Designing out bad luck

People often underplay the role of luck in determining life outcomes. A fair society should respect the fact that people can 'earn' good or bad luck by making different choices, and that this has consequences. But it should also recognise that 'unearned' bad luck (and, to some extent, good luck) is not fair, and should take steps to prevent it or compensate for it. In particular, we should 'design out’ bad luck at birth as far as possible, so that every child has the same life chances regardless of the circumstances into which they are born (family income, social connections, and so on). We should also ensure that people are protected from bad luck throughout life, in areas such as social security, work and education, just as the NHS provides everyone with healthcare when they fall ill.

Debates about fairness rarely consider the role of luck in life. We propose a distinction between earned luck and unearned luck. Earned luck is not really luck but something that a person creates themselves. People can create good luck for themselves by seizing opportunities, taking the initiative and working hard. They can create bad luck for themselves by making bad choices. But unearned luck really is luck, because it is outside people’s control. Unearned luck happens to people in the course of their lives – they might win the lottery, or become terminally ill. But it is also the good or bad luck of the circumstances into which people are born. They can be born into a rich or poor country, area or family, in a period of prosperity or poverty, peace or war, with or without a disability; they can receive a good education, parental support, excellent healthcare, help finding work, great job opportunities, or none of the above.

Unless we do more to try to compensate people who have suffered excessive amounts of bad luck, we cannot reasonably claim that the system by which people are rewarded for their talent and effort is operating fairly and proportionately. We already have a popular national system to help people who suffer the bad luck of becoming ill – the National Health Service. The NHS treats people without asking whether they have fallen ill due to bad choices or due to circumstances beyond their control, and we should recognise that circumstances can often constrain or otherwise affect people’s choices, so it is hard to draw a clean distinction between earned and unearned bad luck. We also have a social security system to help people who need support because, for example, they cannot work, or lose their job, or do not have parents who can raise them. Neither are perfect; both are necessary and reflect a widely held belief that we need collective systems in place to protect people from the consequences of bad luck in life.

But we don’t have any measures in place to compensate people for bad luck at birth (which, by definition, is unearned). We don’t have the right economic and social structures to give everyone the chance to exercise their strengths from an equal starting point. We all know that the first 1,000 days of a child’s life are crucial, but we don’t intervene enough in the early years to give every child the same chances to succeed. Our focus on the idea that people are responsible for their own choices has blinded us to the fact that children cannot be held responsible for the circumstances in which they are born, and must be helped to overcome any barriers to their future success that they face as a result.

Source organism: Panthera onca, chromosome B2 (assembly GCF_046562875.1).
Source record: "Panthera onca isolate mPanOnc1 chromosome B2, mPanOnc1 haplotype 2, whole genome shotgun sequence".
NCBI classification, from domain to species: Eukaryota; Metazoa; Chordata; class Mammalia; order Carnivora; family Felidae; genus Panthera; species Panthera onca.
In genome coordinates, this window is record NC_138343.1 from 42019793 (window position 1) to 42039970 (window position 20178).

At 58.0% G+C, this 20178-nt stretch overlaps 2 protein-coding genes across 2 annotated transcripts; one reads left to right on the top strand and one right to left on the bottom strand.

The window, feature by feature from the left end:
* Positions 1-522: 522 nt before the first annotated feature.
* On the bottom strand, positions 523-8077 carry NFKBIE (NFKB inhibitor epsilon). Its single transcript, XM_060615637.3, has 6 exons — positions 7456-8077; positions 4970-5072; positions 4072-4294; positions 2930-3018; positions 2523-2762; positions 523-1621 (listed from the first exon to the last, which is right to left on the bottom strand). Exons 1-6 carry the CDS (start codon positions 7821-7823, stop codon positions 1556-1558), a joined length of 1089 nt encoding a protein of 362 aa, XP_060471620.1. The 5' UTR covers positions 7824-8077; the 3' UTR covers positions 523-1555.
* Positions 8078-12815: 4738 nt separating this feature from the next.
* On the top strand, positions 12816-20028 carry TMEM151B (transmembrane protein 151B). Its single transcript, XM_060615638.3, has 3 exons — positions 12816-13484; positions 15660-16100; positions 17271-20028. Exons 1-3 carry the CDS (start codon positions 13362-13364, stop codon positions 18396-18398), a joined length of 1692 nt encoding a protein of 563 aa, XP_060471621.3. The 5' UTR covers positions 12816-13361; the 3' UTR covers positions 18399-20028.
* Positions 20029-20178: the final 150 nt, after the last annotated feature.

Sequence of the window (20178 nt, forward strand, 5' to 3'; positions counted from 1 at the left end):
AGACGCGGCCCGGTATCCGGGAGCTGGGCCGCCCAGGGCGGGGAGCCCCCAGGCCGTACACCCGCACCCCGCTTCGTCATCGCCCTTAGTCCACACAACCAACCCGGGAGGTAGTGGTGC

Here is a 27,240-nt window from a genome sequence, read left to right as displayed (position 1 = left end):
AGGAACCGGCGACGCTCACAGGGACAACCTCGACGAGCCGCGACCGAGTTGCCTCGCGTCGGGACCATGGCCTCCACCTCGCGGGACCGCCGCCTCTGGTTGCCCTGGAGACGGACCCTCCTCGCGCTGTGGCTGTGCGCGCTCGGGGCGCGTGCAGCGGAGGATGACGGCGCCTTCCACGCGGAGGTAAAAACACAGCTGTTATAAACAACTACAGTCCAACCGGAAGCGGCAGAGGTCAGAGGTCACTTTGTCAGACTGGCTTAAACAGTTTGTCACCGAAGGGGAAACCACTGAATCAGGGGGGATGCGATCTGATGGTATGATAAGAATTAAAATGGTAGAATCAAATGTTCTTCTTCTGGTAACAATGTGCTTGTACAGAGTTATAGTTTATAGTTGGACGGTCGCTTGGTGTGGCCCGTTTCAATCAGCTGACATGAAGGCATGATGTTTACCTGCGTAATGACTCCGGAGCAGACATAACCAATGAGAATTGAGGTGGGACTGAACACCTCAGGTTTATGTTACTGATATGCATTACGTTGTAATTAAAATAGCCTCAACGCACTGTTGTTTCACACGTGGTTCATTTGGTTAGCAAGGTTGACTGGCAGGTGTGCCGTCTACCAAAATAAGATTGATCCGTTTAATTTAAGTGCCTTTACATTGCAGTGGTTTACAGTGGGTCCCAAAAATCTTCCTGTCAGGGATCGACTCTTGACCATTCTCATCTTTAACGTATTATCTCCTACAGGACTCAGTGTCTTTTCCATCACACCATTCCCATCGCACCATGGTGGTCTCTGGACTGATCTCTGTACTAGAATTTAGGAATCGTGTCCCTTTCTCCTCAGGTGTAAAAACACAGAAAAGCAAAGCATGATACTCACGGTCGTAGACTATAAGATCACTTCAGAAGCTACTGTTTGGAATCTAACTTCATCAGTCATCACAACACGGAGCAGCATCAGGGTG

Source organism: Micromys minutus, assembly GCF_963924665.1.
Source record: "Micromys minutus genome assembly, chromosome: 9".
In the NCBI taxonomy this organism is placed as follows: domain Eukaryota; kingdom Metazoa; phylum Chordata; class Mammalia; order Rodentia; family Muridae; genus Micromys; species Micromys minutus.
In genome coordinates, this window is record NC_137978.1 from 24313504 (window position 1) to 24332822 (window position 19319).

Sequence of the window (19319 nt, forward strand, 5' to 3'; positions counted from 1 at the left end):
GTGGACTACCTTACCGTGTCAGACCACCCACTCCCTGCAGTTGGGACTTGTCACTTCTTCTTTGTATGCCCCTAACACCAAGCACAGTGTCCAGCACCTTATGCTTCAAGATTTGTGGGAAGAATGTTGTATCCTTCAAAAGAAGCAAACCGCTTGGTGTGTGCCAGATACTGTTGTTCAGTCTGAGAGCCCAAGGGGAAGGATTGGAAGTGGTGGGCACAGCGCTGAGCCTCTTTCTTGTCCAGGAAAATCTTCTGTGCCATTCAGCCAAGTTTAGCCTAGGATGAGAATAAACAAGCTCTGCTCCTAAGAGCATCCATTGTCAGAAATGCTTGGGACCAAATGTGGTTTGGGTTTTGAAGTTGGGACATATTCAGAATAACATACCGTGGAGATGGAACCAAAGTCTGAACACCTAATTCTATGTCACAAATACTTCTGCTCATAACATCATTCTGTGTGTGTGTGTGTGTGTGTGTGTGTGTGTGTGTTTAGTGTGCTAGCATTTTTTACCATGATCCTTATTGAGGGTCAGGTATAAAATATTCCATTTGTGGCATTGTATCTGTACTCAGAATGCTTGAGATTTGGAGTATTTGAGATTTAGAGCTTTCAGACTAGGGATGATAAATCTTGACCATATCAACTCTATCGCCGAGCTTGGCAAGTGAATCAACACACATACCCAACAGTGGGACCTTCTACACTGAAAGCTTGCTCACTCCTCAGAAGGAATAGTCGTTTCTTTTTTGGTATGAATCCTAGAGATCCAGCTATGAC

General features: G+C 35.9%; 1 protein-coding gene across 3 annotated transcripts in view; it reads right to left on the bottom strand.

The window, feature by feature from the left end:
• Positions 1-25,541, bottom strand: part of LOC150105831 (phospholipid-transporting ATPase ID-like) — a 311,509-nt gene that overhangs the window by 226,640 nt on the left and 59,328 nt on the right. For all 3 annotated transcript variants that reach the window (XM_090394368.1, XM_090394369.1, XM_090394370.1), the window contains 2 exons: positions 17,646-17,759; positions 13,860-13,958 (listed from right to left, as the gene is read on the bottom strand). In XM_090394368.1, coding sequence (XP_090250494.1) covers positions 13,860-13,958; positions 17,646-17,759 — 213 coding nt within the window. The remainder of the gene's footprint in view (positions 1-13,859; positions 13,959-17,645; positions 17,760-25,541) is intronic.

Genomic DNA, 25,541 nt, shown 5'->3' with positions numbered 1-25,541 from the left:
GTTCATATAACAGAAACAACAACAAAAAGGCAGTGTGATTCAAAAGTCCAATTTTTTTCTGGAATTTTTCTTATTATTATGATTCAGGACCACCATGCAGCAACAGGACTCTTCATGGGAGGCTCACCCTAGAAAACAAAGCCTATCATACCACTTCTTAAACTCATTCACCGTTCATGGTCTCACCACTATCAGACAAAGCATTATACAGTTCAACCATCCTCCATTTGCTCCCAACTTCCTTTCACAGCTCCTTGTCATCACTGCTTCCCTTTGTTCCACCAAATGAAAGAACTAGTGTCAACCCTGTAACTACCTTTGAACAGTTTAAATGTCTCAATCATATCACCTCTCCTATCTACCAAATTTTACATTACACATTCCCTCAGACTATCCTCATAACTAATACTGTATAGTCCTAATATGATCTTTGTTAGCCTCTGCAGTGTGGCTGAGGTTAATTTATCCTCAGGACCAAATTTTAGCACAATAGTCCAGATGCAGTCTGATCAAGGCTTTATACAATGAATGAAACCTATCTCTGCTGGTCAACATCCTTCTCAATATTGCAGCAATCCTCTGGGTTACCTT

If we can ‘design out’ bad luck at birth as far as possible, then we can build a society in which choice and individual responsibility can be more fairly exercised, and in which equal opportunities to succeed mean that talent, effort and earned luck can be more fairly rewarded. We will never fully achieve this, but we can get much closer to it than we are now, building on examples of good practice from other countries. To quote Ha-Joon Chang: "We can accept the outcome of a competitive process as fair only when the participants have equality in basic capabilities; the fact that no one is allowed to have a head start does not make the race fair if some contestants have only one leg."

If we could do our best to design out bad luck at birth (and in childhood), we would be in a much better position than we are now when it comes to providing equal opportunities in adulthood. Needless to say, even if we built a society in which most people started life with similar opportunities, we would still need to provide additional support to many people (such as those with disabilities, as well as people who had not benefited from equal opportunities earlier in life). On top of that, we would need to ensure that everyone in society receives equal access to opportunities at every stage of their lives.

This would require open and competitive markets, fair admissions and recruitment processes, decent universal public services such as education and health, and a social security system to cope with unearned bad luck that occurs during life. And of course, it would require us not to discriminate on the basis of people’s race, gender, sexuality or religion.

Finally, we should aim for ‘relational equality’, where everyone is morally equal and has the opportunity to an active and influential role in society and to live a life of dignity and control, regardless of whether they are able and willing to achieve material wealth. And we should recognise that it benefits all of us to help people to overcome the consequences of bad luck, even ‘earned’ bad luck.

We call this approach ‘balanced fairness’, because we believe that it strikes the right balance between approaches that do not go far enough in equalising opportunities (such as libertarianism and ‘weak’ meritocracy) and those that go too far towards equal outcomes (such as ‘full’ egalitarianism). It recognises that a more (though not fully) equal society is a precondition to achieving real equality of opportunity.